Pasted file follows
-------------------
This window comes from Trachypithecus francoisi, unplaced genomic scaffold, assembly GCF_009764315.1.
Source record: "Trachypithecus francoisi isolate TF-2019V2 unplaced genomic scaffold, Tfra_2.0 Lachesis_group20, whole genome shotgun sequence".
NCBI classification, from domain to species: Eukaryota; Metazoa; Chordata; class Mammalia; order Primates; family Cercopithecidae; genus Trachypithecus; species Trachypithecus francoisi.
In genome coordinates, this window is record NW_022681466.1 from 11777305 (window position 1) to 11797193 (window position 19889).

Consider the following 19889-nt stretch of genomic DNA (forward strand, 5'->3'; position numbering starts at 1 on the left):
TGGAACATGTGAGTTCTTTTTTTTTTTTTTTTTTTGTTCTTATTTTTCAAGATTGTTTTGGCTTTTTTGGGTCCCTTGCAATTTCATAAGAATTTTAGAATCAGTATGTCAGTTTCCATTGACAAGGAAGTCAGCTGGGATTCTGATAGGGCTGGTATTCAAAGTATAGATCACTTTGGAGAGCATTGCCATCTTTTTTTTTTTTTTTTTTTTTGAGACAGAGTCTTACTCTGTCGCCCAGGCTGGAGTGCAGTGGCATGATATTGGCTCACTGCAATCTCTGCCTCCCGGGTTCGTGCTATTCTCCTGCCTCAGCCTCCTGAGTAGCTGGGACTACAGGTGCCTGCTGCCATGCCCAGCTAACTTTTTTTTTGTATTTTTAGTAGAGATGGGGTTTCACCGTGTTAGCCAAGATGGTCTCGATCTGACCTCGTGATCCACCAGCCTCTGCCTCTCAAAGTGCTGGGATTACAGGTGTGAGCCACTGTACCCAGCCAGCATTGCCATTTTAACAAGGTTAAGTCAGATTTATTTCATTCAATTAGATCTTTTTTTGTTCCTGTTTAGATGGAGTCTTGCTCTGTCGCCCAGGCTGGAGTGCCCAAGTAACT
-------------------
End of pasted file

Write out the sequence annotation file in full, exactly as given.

This window comes from Trachypithecus francoisi, unplaced genomic scaffold, assembly GCF_009764315.1.
Source record: "Trachypithecus francoisi isolate TF-2019V2 unplaced genomic scaffold, Tfra_2.0 Lachesis_group20, whole genome shotgun sequence".
NCBI classification, from domain to species: Eukaryota; Metazoa; Chordata; class Mammalia; order Primates; family Cercopithecidae; genus Trachypithecus; species Trachypithecus francoisi.
In genome coordinates, this window is record NW_022681466.1 from 11777305 (window position 1) to 11797193 (window position 19889).

Consider the following 19889-nt stretch of genomic DNA (forward strand, 5'->3'; position numbering starts at 1 on the left):
TGGAACATGTGAGTTCTTTTTTTTTTTTTTTTTTTGTTCTTATTTTTCAAGATTGTTTTGGCTTTTTTGGGTCCCTTGCAATTTCATAAGAATTTTAGAATCAGTATGTCAGTTTCCATTGACAAGGAAGTCAGCTGGGATTCTGATAGGGCTGGTATTCAAAGTATAGATCACTTTGGAGAGCATTGCCATCTTTTTTTTTTTTTTTTTTTTTGAGACAGAGTCTTACTCTGTCGCCCAGGCTGGAGTGCAGTGGCATGATATTGGCTCACTGCAATCTCTGCCTCCCGGGTTCGTGCTATTCTCCTGCCTCAGCCTCCTGAGTAGCTGGGACTACAGGTGCCTGCTGCCATGCCCAGCTAACTTTTTTTTTGTATTTTTAGTAGAGATGGGGTTTCACCGTGTTAGCCAAGATGGTCTCGATCTGACCTCGTGATCCACCAGCCTCTGCCTCTCAAAGTGCTGGGATTACAGGTGTGAGCCACTGTACCCAGCCAGCATTGCCATTTTAACAAGGTTAAGTCAGATTTATTTCATTCAATTAGATCTTTTTTTGTTCCTGTTTAGATGGAGTCTTGCTCTGTCGCCCAGGCTGGAGTGCCCAAGTAACT